Wednesday, September 4, 2019

Life and death in Skidmore

My wife and I are watching a six-episode documentary entitled “No One Saw a Thing.” It is about the town of Skidmore, Missouri whose residents, in 1981, watched one or more of their neighbors blow the head off Ken Rex McElroy as he and his wife sat in their pickup outside the town's bar.

The title stems from the fact that, to this day, nobody has come forward to identify the person(s) who pulled the trigger(s), even though up to sixty townspeople may have witnessed the incident. Rumor has it there were as many as three shooters, but the authorities will never know for sure. All the shell casings were picked up and they, along with the guns from whence they were fired, were thrown into a van whose driver supposedly took them to Wyoming. It seems like overkill (pun unintended but I'll let it stand) to transport the guns 600 miles to dispose of them — the Missouri River isn’t that far away — but that's what townsfolk say happened.

McElroy was Skidmore's homegrown Darth Vader who terrorized everyone in town. When his kids were accused of shoplifting penny candy, he shot the owner of the town’s grocery store. He was accused of raping a teenager and burning her parents’ house to the ground. Those who crossed him were threatened with death and stalked. 

Skidmore residents were perfectly happy McElroy was killed and none of the people interviewed by the filmmakers seem to have changed their minds in the 38 years since. The only downside they acknowledge is the publicity. It is safe to say Skidmore will never be selected to host the Democratic National Convention though the NRA would likely find the welcome mat out. 

The producers, clearly, had a hard time wrapping their heads around the fact that nobody has ever told the police whodunnit even though everyone who was there that day knows or knew -- many if not most have passed on to that great shooting range in the sky. McElroy’s wife named a man she claims she saw pull the trigger but said the police "didn’t do nothin’. Ain’t no one been indicted and 38 years later, it is unlikely anyone ever will be. 

As someone who grew up in a rural Missouri town with only a few hundred more residents than Skidmore, I followed the McElroy murder from the git-go. I was living in New York at the time and the incident received extensive national and international media coverage. Knowing I was a small-town Missourian, friends and co-workers asked me for details as if I personally knew the victim and perpetrators.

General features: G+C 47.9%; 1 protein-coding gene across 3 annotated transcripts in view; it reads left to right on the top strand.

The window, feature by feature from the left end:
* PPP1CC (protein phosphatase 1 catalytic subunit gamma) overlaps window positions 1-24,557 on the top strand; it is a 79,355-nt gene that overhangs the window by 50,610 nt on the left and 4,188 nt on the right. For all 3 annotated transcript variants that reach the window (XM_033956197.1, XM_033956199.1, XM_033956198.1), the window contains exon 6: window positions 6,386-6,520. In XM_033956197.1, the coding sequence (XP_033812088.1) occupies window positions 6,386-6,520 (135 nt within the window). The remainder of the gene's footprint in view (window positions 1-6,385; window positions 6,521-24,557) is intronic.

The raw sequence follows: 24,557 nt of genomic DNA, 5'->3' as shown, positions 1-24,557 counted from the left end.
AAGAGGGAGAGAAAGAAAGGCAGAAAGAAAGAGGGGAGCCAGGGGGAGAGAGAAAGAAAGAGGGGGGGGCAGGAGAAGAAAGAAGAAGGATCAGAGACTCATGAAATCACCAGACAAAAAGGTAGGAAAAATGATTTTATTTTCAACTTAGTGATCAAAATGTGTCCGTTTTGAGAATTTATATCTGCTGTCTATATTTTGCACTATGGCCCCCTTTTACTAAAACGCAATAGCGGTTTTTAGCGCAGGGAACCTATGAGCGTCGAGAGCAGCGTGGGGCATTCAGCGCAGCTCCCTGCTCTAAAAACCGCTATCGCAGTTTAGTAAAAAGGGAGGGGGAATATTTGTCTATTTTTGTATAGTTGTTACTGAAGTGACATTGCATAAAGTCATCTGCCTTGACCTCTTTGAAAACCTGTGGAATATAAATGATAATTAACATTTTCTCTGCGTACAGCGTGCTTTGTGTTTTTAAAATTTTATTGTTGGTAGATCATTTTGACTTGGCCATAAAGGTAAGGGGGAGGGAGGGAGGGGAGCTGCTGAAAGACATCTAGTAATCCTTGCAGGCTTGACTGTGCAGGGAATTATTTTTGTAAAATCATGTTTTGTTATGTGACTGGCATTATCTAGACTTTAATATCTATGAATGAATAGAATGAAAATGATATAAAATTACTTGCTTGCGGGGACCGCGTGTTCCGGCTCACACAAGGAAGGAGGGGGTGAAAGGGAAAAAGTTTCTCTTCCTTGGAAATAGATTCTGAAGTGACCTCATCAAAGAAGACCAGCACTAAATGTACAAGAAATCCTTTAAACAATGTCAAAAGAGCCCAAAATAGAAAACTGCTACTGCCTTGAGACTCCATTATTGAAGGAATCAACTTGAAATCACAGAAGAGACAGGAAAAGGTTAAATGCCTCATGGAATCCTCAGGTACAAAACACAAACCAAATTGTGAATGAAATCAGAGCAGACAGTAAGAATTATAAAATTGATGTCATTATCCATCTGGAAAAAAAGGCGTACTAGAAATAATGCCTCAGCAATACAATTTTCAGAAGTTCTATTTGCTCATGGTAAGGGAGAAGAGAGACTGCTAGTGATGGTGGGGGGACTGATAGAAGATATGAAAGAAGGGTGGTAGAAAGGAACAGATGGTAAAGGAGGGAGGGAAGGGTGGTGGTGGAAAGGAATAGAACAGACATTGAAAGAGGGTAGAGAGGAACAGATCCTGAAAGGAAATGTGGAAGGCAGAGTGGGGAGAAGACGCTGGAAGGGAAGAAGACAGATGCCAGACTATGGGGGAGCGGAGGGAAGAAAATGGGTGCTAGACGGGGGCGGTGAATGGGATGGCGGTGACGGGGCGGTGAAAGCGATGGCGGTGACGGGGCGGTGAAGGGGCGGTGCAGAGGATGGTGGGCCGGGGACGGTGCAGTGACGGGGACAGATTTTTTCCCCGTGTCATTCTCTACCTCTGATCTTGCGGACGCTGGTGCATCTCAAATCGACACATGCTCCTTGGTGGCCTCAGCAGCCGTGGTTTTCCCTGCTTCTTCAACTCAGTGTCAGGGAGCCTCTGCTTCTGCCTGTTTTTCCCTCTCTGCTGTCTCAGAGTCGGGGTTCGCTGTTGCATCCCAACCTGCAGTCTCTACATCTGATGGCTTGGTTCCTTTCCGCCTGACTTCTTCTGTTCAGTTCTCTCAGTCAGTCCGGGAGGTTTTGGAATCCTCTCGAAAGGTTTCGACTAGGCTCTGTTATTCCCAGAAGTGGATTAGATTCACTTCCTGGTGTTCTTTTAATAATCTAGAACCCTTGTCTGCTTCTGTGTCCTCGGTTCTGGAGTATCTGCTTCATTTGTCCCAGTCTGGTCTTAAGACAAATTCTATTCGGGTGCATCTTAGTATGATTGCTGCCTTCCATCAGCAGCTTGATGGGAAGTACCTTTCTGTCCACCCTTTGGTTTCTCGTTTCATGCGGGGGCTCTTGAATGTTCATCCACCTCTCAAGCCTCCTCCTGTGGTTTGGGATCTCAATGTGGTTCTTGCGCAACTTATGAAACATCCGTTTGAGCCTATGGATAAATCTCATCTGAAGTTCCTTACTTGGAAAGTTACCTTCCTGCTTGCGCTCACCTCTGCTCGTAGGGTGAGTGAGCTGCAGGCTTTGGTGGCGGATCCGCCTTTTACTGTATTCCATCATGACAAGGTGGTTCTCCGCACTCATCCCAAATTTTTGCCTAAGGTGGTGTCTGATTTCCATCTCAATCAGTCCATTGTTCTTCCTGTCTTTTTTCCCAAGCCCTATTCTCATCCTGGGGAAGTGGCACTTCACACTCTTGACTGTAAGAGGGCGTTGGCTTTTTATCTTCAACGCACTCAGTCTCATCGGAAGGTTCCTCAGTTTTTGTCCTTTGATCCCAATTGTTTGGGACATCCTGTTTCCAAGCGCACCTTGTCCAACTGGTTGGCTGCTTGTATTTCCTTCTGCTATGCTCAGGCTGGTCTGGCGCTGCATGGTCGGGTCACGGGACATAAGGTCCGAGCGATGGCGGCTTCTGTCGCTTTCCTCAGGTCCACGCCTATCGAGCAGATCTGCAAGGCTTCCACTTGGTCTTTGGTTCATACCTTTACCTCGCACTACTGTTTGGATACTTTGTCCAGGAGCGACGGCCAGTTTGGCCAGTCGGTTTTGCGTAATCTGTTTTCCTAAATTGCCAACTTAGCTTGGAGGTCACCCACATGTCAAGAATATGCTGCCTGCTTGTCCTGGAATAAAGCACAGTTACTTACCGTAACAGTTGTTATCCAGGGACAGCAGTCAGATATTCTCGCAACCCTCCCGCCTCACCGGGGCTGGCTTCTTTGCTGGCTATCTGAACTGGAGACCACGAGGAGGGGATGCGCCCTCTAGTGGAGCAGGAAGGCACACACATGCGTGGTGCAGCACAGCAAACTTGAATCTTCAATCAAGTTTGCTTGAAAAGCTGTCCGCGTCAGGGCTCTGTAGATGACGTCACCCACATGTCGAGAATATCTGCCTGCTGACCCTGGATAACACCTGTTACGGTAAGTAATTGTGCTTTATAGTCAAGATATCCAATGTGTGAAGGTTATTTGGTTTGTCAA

I didn’t but I do know lots of people who wouldn’t have hesitated to take matters into their own hands if my hometown had a McElroy-type character.  

It’s difficult for most Americans to understand that many tiny rural towns don’t have full-time or, even part-time, law enforcement officials. It does no good to get a restraining order against someone like McElroy because there’s nobody to enforce it. The nearest officer may be 10, 20 or 30 miles away. Skidmore residents felt they had no choice so, being practical Missouri types, took matters into their own hands. And those that were there that day still don’t give a damn what anyone may think, they’d do it again.

The documentary, available to stream on the Sundance Channel, incorporates footage from a 60 Minutes story Morley Safer did shortly after the shooting. Townsfolk who were interviewed nearly forty years ago are, today, every bit as matter-of-fact about what happened as they were then.

My city friends who watch it will shake their heads and ask how in the hell something like this could happen. 

My small town Missouri friends won’t have to ask. They know. 

So do I.